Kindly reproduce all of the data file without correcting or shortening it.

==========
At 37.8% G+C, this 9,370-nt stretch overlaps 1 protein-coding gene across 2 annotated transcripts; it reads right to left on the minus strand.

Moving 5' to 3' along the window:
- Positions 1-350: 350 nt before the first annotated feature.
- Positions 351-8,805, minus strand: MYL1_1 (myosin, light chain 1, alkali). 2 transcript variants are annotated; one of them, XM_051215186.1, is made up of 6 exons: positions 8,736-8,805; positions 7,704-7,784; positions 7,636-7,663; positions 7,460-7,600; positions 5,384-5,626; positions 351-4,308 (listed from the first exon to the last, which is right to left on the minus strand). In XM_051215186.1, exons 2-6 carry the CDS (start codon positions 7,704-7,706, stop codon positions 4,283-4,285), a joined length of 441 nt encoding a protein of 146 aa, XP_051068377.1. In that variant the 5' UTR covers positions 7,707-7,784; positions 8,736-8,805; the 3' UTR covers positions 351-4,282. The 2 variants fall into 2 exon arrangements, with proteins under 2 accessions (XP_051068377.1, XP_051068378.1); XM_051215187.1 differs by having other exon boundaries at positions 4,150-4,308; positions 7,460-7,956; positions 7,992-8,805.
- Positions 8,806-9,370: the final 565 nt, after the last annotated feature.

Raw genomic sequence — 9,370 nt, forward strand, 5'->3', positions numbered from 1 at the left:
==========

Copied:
At 37.8% G+C, this 9,370-nt stretch overlaps 1 protein-coding gene across 2 annotated transcripts; it reads right to left on the minus strand.

Moving 5' to 3' along the window:
- Positions 1-350: 350 nt before the first annotated feature.
- Positions 351-8,805, minus strand: MYL1_1 (myosin, light chain 1, alkali). 2 transcript variants are annotated; one of them, XM_051215186.1, is made up of 6 exons: positions 8,736-8,805; positions 7,704-7,784; positions 7,636-7,663; positions 7,460-7,600; positions 5,384-5,626; positions 351-4,308 (listed from the first exon to the last, which is right to left on the minus strand). In XM_051215186.1, exons 2-6 carry the CDS (start codon positions 7,704-7,706, stop codon positions 4,283-4,285), a joined length of 441 nt encoding a protein of 146 aa, XP_051068377.1. In that variant the 5' UTR covers positions 7,707-7,784; positions 8,736-8,805; the 3' UTR covers positions 351-4,282. The 2 variants fall into 2 exon arrangements, with proteins under 2 accessions (XP_051068377.1, XP_051068378.1); XM_051215187.1 differs by having other exon boundaries at positions 4,150-4,308; positions 7,460-7,956; positions 7,992-8,805.
- Positions 8,806-9,370: the final 565 nt, after the last annotated feature.

Raw genomic sequence — 9,370 nt, forward strand, 5'->3', positions numbered from 1 at the left: